TOKYO -- The government is considering a new law that would specifically restrict the activities of AUM Shinrikyo to counter the cult's moves to set up offices in local areas, Chief Cabinet Secretary Hiromu Nonaka said Friday.
"Several LDP (the Liberal Democratic Party) legislators are considering introducing a legislation targeting at AUM Shinrikyo," Nonaka said at a regular news conference.
"The cult is not in a situation in which its followers would become active and immediately commit crimes. However, we must realize the fact that the cult's recent moves are causing anxiety among many people," the chief government spokesman said.
"We are considering carefully whether we could obtain consent of the public, as well as other political parties for the revision," he said.
In 1997, the Public Security Commission, an independent body, rejected the government's request to invoke the 1952 Antisubversive Activities Law and disband the cult.
At the time, the commission said AUM no longer posed a threat to the public as it had been declared bankrupt and most of its followers wanted by police had been arrested.
The cult's founder, Shoko Asahara, has been on trial in connection with a number of crimes, including murder and attempted murder in a 1995 nerve gas attack on the Tokyo subway. A number of current and former AUM members have been arrested, and some convicted, over the subway attack and a series of other crimes.
More recently, the government has decided to consider new laws aimed at restricting AUM activities. The decision was prompted by signs that the cult is starting to make a comeback and that some AUM members have been finishing their prison terms to return to cult activities.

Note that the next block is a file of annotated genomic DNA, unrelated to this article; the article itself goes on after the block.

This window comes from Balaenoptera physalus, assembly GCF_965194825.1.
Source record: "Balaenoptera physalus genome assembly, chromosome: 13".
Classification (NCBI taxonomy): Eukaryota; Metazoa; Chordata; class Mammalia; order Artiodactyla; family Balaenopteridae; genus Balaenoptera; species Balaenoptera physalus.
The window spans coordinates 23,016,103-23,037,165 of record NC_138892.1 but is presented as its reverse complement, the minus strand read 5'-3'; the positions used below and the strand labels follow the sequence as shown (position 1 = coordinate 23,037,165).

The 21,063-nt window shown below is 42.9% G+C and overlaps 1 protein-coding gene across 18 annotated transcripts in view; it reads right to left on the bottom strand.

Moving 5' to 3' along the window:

Despite a police crackdown following the nerve gas attack, AUM has been establishing offices and other facilities in various parts of the country.
Meanwhile, 20 local governments and one prefectural administrative union plan to hold a rally in Tokyo on July 1 to protest the cult's moves to set up offices in local municipalities, group members said Friday.
The rally is aimed at urging the central government to further restrict AUM's activities through the creation of new laws, they said. The group also wants to exchange information on cult facilities nationwide and countermeasures taken by each municipal government against AUM members' efforts to move into their areas.
The group plans to ask Justice Minister Takao Jinnouchi, Home Affairs Minister Takeshi Noda and Diet members representing the municipalities to attend the rally.